But I will try to enlist all of you in the fight to stop this sort of thing.
It was a remarkable coincidence that I even discovered this problem. And if I happened to stumble upon my own pattern being sold illegally, it occurred to me that this kind of thing is probably happening everywhere. My printed patterns are in, ummm, limited distribution at this point. : ) So it's very possible that there are more illegal copies of my patterns out there than there are legal ones—making more money for the unscrupulous folks selling them than I could ever hope to make myself. And if this is happening to me, I guarantee it's happening to other designers as well. It's hard enough for us designers to make a living at this without someone blatantly stealing from us. But we can't be everywhere. So we need your help.
How can you help? Please just keep an eye out for obvious fakes like this pattern. If you come across a pattern that you recognize as being designed by myself or another blogger, please check it out and contact the designer if you think there's anything fishy. Or at the very least, don't buy it!
Here are some ways to recognize an unauthorized pattern:
1. The designer's name, company, and/or website are nowhere to be found, or are not obvious. As I said, my blog/company name was not found on this pattern.
2. The cover design doesn't match the cover of the designer's other patterns—or there's no design at all. Most designers have some sort of company logo or branding. If you don't see that logo, chances are the money isn't headed their way. An example of my current "official" pattern cover design is above. (And by the way, I would never, ever, EVER use the Comic Sans font, under any circumstances! Are you kidding me? That just added insult to injury!)
3. The printing is low-quality. This one's trickier, because some designers do copy their own patterns or print them on a home printer and sell them. And there's nothing wrong with that, as long as it's the designer herself doing it. But personally, as a former graphic designer, I'm a sucker for good printing. : ) So my hard-copy patterns will always be printed in full color, on high-quality glossy paper. They will never be obvious photocopies or home print jobs.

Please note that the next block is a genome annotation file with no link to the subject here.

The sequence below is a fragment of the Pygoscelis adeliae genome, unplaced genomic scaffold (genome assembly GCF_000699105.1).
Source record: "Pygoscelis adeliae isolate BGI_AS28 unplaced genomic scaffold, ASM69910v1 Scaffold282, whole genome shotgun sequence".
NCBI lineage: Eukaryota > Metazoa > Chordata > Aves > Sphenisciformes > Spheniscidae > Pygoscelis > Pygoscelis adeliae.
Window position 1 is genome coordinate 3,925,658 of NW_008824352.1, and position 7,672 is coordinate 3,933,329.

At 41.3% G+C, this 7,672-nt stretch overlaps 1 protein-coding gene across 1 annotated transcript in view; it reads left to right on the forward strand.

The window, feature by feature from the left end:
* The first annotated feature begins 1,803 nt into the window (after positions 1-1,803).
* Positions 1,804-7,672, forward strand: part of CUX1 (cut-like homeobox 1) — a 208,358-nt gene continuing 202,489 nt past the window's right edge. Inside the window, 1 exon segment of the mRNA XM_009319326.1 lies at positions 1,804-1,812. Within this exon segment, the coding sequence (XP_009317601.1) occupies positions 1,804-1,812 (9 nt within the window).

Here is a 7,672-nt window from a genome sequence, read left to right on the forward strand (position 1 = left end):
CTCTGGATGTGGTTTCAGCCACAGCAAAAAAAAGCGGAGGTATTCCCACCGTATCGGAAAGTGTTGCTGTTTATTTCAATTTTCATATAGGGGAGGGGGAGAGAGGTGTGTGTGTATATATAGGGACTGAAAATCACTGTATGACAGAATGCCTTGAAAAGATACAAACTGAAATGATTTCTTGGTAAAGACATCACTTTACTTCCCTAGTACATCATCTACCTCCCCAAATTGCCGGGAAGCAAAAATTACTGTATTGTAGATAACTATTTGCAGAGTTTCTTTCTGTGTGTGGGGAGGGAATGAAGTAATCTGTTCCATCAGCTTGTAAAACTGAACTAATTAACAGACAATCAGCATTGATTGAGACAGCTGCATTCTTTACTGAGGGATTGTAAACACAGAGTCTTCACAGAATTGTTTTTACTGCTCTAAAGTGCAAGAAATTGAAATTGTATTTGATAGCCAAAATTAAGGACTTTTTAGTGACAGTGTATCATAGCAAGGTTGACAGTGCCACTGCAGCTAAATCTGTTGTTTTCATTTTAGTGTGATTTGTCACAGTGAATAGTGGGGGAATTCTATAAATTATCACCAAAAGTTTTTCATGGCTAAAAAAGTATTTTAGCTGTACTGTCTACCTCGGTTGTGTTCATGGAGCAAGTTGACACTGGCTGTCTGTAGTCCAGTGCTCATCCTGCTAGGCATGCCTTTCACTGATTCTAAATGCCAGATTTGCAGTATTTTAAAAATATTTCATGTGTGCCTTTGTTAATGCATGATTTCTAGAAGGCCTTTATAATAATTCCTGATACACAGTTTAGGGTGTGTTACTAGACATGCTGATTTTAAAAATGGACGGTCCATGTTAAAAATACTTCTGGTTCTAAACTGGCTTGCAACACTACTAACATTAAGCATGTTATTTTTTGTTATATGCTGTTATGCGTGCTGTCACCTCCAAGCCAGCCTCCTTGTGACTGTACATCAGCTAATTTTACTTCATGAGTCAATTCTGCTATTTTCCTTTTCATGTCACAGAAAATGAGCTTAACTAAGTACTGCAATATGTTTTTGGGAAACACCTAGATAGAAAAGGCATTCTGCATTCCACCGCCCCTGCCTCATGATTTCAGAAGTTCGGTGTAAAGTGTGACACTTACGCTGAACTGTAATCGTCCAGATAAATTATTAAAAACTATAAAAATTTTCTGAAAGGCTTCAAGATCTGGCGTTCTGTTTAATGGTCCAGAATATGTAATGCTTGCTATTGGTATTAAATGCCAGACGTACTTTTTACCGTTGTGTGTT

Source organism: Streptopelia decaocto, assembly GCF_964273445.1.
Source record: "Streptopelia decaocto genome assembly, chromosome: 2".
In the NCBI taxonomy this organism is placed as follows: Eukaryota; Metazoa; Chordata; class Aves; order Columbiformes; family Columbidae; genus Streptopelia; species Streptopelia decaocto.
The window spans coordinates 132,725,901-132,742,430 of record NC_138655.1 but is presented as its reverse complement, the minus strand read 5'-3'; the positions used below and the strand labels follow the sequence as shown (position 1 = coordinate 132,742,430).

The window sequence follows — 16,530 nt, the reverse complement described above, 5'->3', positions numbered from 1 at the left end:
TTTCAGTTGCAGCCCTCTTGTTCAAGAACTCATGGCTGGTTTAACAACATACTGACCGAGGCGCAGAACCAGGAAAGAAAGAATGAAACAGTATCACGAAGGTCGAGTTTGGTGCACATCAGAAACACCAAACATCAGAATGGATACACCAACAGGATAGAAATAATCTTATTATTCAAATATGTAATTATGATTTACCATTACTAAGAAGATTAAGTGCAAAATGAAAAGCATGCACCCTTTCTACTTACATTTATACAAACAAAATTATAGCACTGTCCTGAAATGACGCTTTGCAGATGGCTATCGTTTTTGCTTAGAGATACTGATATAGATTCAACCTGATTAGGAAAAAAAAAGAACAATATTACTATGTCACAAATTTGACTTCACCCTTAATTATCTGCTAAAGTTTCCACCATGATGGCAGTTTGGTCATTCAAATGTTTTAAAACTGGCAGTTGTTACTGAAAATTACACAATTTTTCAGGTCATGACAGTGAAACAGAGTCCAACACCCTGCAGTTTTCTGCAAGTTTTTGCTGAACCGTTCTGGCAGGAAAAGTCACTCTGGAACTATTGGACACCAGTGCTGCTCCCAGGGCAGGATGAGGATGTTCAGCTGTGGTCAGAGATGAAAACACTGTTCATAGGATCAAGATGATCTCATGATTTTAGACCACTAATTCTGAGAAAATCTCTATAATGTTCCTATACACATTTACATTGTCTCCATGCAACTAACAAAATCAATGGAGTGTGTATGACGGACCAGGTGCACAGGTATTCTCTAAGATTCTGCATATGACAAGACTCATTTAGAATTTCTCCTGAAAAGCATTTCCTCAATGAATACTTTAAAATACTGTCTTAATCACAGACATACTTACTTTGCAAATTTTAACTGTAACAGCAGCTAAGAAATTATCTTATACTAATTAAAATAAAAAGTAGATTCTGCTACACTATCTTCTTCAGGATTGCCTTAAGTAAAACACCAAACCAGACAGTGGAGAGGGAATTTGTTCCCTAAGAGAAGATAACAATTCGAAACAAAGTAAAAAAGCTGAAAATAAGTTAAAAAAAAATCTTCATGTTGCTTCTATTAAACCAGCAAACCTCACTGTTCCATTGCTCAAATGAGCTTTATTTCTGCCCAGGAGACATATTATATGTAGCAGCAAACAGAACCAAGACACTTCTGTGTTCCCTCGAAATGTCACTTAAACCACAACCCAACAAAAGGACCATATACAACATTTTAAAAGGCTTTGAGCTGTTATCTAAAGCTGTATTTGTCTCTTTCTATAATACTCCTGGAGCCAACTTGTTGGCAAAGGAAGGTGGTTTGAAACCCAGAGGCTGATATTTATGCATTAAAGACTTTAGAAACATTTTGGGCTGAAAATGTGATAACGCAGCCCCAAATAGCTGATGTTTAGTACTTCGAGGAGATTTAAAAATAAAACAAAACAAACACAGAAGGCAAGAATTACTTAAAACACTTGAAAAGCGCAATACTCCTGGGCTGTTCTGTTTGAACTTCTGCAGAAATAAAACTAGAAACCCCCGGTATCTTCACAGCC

4. Ask yourself if this is a store/location where the designer is likely to sell patterns. At the moment there is exactly one store in the entire United States that sells my hard-copy patterns, and it's just ten minutes from my house. : ) So if you're not buying it from Material Matters in Theinsville, Wisconsin, it's not legit! (Although if you own a shop and are interested in carrying my patterns, I would love to hear from you!)
In the case of my Cross-Terrain pattern, the real victims here were the shop's own customers, since they were paying $4 for what was essentially just a printout of a free internet tutorial. So please help us combat this problem. If you recognize my or any other designer's quilts on a pattern that doesn't look "official," please contact the designer immediately and let them know when and where you saw it. I, for one, promise a free pattern of your choice to anyone who informs me of a legitimate case of theft like this one. Thank you all!
Edited to add: The Moda Bake Shop does encourage shops to make its patterns available free of charge to customers, in shops and as part of classes. I'm completely fine with that, as long as the pattern remains free and my name and blog address are prominently included.
As I said in reply to a comment below, the bottom line is, if a shop is making money from a pattern, the designer and/or publisher should be as well. Any other scenario is not okay. Thanks.